Drexel University and the US Army seek a partner to license and commercialize bio-based monomers like isosorbide methacrylate (IM) that can improve performance characteristics of thermoset resins. IM monomers can be manufactured as a neat formulation or in economically blended IM-vinyl ester or IM-polyester resins.
The Army Research Laboratory (ARL) and Drexel University have developed and tested patent-pending vinyl ester and unsaturated polyester composite resins based on non-petroleum celluloses or carbohydrates. These vinyl ester (VE) resins offer significantly higher glass transition temperatures (Tg) than commercial VE resins. In addition, their mechanical performance is comparable to that of many high temperature epoxies, but at a fraction of the cost. The resins offer extremely low viscosity and can be used without reactive diluents, such as styrene, without sacrificing quality. The resins can also be used as an additive to reduce viscosity and/or improve thermo-mechanical traits in other composites.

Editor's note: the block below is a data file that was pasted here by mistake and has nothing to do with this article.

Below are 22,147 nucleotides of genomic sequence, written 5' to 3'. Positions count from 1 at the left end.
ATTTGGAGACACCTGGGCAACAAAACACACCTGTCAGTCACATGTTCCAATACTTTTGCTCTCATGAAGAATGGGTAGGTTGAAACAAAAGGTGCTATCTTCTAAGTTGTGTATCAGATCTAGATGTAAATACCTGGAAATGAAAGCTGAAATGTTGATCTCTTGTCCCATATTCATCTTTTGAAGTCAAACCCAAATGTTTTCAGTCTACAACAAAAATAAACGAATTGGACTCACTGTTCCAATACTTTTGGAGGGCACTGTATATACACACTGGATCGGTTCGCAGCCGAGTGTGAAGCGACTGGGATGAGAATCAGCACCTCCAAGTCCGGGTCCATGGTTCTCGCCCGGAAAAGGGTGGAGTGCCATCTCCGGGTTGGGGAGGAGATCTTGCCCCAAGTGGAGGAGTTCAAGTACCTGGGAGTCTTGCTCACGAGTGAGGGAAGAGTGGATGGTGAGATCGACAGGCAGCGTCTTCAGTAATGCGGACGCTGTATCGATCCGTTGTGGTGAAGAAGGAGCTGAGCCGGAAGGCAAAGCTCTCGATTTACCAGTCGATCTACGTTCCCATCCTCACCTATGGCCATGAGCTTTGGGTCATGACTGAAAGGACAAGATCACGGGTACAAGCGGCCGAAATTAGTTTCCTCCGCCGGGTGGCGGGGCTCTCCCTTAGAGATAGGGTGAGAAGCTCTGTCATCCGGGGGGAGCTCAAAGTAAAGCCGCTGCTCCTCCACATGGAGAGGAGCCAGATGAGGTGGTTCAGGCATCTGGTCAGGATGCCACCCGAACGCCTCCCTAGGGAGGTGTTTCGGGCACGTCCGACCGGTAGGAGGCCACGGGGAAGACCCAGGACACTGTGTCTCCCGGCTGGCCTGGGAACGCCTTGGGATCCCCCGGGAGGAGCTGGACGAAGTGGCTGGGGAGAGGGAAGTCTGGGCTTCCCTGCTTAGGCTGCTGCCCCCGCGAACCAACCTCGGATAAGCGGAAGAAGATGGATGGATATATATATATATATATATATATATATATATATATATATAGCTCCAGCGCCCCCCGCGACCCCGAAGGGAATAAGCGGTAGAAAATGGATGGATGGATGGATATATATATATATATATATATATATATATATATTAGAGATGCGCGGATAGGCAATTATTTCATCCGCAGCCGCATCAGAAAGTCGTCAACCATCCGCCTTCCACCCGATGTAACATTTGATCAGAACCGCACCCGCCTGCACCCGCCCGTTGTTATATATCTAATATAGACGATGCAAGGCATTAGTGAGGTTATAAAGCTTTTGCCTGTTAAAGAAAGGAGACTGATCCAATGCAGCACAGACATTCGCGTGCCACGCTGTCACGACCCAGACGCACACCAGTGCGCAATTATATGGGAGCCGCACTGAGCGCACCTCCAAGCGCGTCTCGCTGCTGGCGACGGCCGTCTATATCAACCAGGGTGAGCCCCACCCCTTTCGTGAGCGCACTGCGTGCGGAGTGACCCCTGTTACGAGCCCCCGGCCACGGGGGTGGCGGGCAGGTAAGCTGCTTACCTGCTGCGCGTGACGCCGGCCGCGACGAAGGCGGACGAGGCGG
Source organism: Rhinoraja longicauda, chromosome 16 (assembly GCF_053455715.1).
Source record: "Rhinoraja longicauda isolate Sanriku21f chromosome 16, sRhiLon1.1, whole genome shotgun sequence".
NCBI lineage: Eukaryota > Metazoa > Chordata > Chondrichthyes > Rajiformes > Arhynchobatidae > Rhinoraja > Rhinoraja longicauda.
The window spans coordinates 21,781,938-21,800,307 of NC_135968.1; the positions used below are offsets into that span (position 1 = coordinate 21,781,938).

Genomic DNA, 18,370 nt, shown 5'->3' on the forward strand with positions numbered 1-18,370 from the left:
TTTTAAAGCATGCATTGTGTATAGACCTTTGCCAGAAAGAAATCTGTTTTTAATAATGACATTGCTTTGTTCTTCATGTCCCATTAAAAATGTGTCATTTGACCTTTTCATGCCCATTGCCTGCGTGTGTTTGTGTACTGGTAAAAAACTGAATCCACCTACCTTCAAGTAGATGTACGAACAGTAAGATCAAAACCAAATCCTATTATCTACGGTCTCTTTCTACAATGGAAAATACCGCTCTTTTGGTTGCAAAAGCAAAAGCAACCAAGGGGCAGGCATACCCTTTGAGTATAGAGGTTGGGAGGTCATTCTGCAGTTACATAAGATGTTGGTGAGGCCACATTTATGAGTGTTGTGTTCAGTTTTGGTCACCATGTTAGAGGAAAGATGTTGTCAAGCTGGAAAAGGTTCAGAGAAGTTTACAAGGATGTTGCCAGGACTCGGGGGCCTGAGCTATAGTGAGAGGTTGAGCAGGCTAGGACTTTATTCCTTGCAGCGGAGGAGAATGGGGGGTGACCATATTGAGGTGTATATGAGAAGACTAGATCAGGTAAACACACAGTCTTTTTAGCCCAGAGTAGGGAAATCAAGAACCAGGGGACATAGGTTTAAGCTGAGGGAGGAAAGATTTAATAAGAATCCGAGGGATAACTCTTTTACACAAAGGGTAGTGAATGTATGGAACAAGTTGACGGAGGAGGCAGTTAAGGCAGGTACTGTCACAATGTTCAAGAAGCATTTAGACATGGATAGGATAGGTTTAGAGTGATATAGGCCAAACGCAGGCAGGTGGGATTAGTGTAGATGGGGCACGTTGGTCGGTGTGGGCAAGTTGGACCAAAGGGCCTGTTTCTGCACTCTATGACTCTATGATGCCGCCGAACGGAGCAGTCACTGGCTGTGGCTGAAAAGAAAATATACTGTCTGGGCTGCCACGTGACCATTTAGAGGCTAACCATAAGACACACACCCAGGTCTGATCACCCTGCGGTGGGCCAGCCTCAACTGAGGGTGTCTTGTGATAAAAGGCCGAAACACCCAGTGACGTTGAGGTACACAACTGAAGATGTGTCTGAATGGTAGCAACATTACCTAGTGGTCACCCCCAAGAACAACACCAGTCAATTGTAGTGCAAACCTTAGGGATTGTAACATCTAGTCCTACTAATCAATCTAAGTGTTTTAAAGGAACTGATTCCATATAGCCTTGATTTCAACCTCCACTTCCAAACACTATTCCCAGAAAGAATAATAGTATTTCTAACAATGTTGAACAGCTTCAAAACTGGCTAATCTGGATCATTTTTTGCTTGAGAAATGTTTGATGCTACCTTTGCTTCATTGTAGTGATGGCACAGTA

• Affordable High Performance: Thermal and mechanical properties similar to those of expensive high temperature epoxy systems from an inexpensive vinyl ester platform
• Superior Vinyl Esters: Extremely low viscosity (5 cP with 35% styrene/157 cP neat), high stiffness, and higher temperature (Tg > 240oC) window compared to other vinyl esters
• Bio-Based: Anhydrosugar base is structurally desirable and from renewable, non-petroleum materials
• Versatile: Applicable as a primary monomer or performance additive
• Easy Scale-up: Can produce a high quality IM-resin blend without steps to purify/remove-solvent from IM
• US 2014/0249285, US 2016/0222149, and international filings are available for license
• Potential for collaboration with ARL and Drexel researchers
• Additional information available at techlinkcenter.org/anhydrosugar